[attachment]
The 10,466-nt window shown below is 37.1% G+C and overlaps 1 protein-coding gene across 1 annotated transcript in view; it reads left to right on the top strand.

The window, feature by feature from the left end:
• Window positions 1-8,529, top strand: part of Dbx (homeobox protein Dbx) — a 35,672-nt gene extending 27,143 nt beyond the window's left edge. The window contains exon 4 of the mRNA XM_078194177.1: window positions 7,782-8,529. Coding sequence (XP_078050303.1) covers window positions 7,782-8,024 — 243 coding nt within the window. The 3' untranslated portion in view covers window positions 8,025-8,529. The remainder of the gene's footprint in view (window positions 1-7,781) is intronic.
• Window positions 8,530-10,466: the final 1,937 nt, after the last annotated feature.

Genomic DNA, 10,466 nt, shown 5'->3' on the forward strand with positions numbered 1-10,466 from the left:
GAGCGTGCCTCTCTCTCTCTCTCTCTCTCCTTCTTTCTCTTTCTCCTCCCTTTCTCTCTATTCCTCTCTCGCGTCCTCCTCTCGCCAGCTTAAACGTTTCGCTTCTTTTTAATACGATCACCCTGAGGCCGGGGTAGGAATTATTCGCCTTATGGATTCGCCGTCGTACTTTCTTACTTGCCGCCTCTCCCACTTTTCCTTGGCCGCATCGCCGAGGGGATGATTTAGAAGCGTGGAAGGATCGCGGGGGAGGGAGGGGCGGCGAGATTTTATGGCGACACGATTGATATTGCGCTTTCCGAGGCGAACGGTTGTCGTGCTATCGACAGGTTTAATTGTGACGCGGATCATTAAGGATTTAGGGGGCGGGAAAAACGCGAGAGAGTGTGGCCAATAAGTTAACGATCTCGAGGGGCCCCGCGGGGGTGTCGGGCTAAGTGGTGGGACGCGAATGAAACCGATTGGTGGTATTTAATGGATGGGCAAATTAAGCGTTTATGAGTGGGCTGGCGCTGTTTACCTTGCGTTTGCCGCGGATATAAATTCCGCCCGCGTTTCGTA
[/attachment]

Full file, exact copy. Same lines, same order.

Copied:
The 10,466-nt window shown below is 37.1% G+C and overlaps 1 protein-coding gene across 1 annotated transcript in view; it reads left to right on the top strand.

The window, feature by feature from the left end:
• Window positions 1-8,529, top strand: part of Dbx (homeobox protein Dbx) — a 35,672-nt gene extending 27,143 nt beyond the window's left edge. The window contains exon 4 of the mRNA XM_078194177.1: window positions 7,782-8,529. Coding sequence (XP_078050303.1) covers window positions 7,782-8,024 — 243 coding nt within the window. The 3' untranslated portion in view covers window positions 8,025-8,529. The remainder of the gene's footprint in view (window positions 1-7,781) is intronic.
• Window positions 8,530-10,466: the final 1,937 nt, after the last annotated feature.

Genomic DNA, 10,466 nt, shown 5'->3' on the forward strand with positions numbered 1-10,466 from the left:
GAGCGTGCCTCTCTCTCTCTCTCTCTCTCCTTCTTTCTCTTTCTCCTCCCTTTCTCTCTATTCCTCTCTCGCGTCCTCCTCTCGCCAGCTTAAACGTTTCGCTTCTTTTTAATACGATCACCCTGAGGCCGGGGTAGGAATTATTCGCCTTATGGATTCGCCGTCGTACTTTCTTACTTGCCGCCTCTCCCACTTTTCCTTGGCCGCATCGCCGAGGGGATGATTTAGAAGCGTGGAAGGATCGCGGGGGAGGGAGGGGCGGCGAGATTTTATGGCGACACGATTGATATTGCGCTTTCCGAGGCGAACGGTTGTCGTGCTATCGACAGGTTTAATTGTGACGCGGATCATTAAGGATTTAGGGGGCGGGAAAAACGCGAGAGAGTGTGGCCAATAAGTTAACGATCTCGAGGGGCCCCGCGGGGGTGTCGGGCTAAGTGGTGGGACGCGAATGAAACCGATTGGTGGTATTTAATGGATGGGCAAATTAAGCGTTTATGAGTGGGCTGGCGCTGTTTACCTTGCGTTTGCCGCGGATATAAATTCCGCCCGCGTTTCGTA